Dr. Wade Allison – A revolution in radiation protection
Dr. Wade Allison, author of Radiation and Reason, recently shared a short paper titled A revolution in radiation protection that would lead to safer and cheaper nuclear power. He described it as “reference light”, explaining that his intended audience for this work is not the journal-reading academic community but the kind of people who want good information that can help them make informed decisions.
Here is a sample quote to whet your appetite for downloading and reading the whole paper.
Fundamentally, nuclear radiation is a powerful agent and the forces that hold life together are feeble, so the resilience of life is a surprise — that is, until you realise that in 400 million years life has had time to evolve many ingenious defences that enable it to survive powerful attacks. Designed first to protect plants and later animals, they are subconscious. In recent biological research many have been studied including action by anti-oxidants, DNA repair, cell death, and long-term immune protection against cells detected as foreign. Indeed the whole design of cellular biology with its dispersed DNA copies, its cycle of cellular replacement, overlaid by the life-and-death cycle of individuals, is optimised to ensure survival of the species against attack by physical and chemical agents — and, less certainly, by other biological systems too. Small wonder then that humans and other life forms survive low and moderate radiation levels without a scratch. Nature has matters well in hand at the cellular level and adaptive mechanisms actually bolster radiological protection based on previous moderate exposures.
The paper is only 4 pages long; you will thank me for recommending that you invest 5 minutes to read the document. Share it, spread it, help to overcome the inherited advantages of the forces aligned against the beneficial uses of nuclear energy and radiation.
Wade Allison has done much to combat the misinformation surrounding radiation and health/safety. Like Cohen, he uses the power of informed analysis to sort fact from fiction.
Perhaps a little off topic but i have stumbled across some of Doug Brugge’s work re: nuclear energy. He seems to be using 1950s standards uranium mining and the chernobyl accident as a basis for getting rid of this technology as well as standard arguments re proliferation. What are your thoughts?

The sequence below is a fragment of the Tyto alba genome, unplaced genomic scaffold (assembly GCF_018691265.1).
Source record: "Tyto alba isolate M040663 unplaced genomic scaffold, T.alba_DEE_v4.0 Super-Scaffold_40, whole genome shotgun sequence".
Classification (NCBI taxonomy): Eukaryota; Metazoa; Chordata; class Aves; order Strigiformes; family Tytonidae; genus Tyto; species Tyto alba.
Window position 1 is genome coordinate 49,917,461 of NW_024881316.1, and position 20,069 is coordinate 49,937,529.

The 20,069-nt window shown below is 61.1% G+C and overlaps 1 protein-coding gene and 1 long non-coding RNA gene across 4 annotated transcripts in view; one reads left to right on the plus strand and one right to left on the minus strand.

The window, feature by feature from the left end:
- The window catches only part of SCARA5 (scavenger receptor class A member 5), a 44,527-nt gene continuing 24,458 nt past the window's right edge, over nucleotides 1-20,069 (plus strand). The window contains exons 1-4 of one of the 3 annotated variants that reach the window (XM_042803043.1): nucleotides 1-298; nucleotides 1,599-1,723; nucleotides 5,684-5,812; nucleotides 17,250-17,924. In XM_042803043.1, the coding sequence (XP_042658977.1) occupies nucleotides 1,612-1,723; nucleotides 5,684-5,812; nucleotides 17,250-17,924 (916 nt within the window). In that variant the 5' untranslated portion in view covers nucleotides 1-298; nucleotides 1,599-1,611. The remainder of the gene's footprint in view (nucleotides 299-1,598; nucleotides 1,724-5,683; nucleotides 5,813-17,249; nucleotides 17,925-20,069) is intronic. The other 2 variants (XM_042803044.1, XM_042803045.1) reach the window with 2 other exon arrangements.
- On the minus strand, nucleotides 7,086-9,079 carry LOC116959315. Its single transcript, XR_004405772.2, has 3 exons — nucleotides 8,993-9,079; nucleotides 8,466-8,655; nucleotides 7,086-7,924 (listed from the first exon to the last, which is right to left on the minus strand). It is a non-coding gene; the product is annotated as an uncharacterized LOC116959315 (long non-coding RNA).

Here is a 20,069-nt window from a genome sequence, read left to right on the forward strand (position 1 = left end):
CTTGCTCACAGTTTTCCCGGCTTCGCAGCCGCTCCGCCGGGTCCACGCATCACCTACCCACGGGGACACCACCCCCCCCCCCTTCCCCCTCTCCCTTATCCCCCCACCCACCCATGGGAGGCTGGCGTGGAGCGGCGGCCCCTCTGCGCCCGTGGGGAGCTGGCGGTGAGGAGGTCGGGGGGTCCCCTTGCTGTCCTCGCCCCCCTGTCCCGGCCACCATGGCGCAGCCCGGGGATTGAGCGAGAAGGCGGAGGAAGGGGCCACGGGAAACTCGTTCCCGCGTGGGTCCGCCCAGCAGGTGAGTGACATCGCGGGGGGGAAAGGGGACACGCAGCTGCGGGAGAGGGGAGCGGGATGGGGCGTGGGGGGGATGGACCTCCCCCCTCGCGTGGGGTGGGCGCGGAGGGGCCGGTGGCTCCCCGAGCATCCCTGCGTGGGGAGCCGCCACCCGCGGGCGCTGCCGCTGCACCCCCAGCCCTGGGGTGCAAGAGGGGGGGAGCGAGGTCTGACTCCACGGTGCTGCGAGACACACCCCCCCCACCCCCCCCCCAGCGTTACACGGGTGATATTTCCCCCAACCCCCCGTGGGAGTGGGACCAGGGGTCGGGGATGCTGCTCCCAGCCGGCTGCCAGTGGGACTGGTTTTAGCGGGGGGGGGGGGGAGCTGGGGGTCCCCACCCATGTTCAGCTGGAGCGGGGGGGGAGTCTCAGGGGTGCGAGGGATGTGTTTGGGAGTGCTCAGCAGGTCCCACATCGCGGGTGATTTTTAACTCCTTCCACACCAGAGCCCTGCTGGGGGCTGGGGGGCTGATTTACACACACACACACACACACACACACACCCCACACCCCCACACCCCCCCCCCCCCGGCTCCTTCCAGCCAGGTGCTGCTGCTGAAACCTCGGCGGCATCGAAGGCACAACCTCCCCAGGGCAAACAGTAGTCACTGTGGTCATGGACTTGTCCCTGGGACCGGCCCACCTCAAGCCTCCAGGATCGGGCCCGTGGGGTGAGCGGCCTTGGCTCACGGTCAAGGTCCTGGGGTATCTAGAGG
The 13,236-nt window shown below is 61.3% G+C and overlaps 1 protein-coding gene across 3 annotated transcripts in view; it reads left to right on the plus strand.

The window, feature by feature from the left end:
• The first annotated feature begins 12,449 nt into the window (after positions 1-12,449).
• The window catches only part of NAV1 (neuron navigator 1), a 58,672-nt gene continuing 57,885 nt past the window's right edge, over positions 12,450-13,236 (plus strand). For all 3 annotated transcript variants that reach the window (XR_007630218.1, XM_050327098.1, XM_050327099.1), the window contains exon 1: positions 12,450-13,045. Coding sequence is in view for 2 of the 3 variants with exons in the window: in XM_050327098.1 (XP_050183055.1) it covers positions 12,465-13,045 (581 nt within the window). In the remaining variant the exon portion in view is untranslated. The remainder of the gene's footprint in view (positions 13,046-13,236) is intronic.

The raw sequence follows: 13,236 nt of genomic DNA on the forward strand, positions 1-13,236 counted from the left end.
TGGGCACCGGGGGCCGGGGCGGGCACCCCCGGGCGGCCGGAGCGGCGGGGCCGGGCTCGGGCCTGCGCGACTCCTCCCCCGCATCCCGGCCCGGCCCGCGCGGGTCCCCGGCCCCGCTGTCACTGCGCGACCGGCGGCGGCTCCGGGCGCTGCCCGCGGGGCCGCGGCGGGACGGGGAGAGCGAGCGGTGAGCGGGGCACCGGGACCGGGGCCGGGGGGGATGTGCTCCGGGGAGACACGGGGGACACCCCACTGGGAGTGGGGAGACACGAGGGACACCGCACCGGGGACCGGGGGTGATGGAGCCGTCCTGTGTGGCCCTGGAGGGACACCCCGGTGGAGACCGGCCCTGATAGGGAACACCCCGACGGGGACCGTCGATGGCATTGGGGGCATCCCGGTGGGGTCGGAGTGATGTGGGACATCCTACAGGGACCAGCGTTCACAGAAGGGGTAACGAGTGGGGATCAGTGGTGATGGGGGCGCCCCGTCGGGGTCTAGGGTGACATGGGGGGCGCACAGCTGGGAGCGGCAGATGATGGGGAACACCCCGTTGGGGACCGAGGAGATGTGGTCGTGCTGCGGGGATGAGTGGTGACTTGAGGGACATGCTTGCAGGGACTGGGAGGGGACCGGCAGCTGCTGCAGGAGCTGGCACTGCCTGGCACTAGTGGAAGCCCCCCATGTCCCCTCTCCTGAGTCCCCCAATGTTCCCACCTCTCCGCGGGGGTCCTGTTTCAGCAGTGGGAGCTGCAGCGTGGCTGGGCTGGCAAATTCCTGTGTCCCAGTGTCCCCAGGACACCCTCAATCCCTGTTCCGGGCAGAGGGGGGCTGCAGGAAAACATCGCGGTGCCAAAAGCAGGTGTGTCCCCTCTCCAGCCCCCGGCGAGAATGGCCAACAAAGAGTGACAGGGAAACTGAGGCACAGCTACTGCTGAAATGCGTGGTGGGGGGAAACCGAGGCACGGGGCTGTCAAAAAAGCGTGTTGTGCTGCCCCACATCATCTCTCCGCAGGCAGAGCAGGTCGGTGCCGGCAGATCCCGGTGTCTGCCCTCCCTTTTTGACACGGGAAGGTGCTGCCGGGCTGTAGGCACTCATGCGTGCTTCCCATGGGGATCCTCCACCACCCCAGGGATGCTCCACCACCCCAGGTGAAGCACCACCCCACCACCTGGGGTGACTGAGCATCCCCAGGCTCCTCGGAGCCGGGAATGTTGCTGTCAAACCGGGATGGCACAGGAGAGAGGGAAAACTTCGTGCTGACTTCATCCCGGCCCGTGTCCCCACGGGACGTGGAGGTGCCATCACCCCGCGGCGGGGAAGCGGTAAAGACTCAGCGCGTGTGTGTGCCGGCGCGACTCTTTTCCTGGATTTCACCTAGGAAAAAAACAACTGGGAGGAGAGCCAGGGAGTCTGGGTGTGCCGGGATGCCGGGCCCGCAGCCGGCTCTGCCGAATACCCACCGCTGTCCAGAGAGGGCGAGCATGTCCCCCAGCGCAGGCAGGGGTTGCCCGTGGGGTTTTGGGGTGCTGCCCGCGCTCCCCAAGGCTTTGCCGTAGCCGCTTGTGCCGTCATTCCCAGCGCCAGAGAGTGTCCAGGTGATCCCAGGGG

Doug Brugge seems to be singing from the same collection of sheet music as people like Lovins, Lyman, and Caldicott.
Here is a sample of a response to one of his articles along with his response that equates membership in the American Nuclear Society (a well respected technical professional organization) with being a parrot of nuclear industry talking points.
Did Brugge actually claim that nuclear power CO2 is 20-40%the of coal?
Yes. He apparently believes Storm / Smith under estimated the total emissions since the bottom of his range is the top of theirs.
That indeed appears to be the case. I find Brugge’s claims about the health impacts hard to believe.
Thanks, Rod. That is indeed an excellent paper. I loved his imagining the ancient debate about domesticating fire. The good “doctor” at Depleted Cranium had a graphic that captures the probable conversation: http://depletedcranium.com/ancient-man-used-fire/ .
I work peripherally in RP and agree that there is much effort expended on ALARA for no benefit– by definition waste. Ken Chaplin’s anecdotes, the unnecessary deaths in Chernobyl and Fukushima, the waste not put to better use, irrational fear of radiation and therefore nuclear energy, all make me question the morality of being in the RP business.
But I rationalize it because I’m nearly vested in a pension:
1. I’m just helping my employer comply with (ill) regulations. (Bleh, that sounds like “just following orders.”)
2. Anyway, it’s the Navy’s fault. They thought it wise to make me an ELT thirty years ago at the young impressionable age of 19.
3. In the future I will be a better, more proactive advocate for nuclear energy.
So steeped in truth is Mr. Allison’s essay that this from the penultimate paragraph did not annoy me:
“In all probability climate change is upon us and the chances that civilisation will survive it are falling.”
At first I thought he pulled a Suzi Hobbes and, “Well, he just lost half his readers.” Then I realized the simple genious of that– he didn’t specify CAGW due to CO2, just that “climate change is upon us.” My one quibble in the way he said it was qualifying with “in all probability.” No, climate change is definitely happening. It always has. What would be surprising is if it wasn’t. Also, he specifies “civilisation” (as we know it I presume) and not “humanity.” Humanity has survived all sorts of climate changes.
It is civilization, specifically our enormous installed base of buildings, farms, ports, roads and other forms of infrastructure, that concerns me. Why keep pursuing a huge experiment in hopes that the scientists who study this stuff have – perhaps – been guilty of a bit of overstatement?
Wade should get it published somewhere, so we can cite it 🙂
Check this out:
We finally have a pitch that will definintely resonate with the public!!
Additional radiation exposure = sex at 90!
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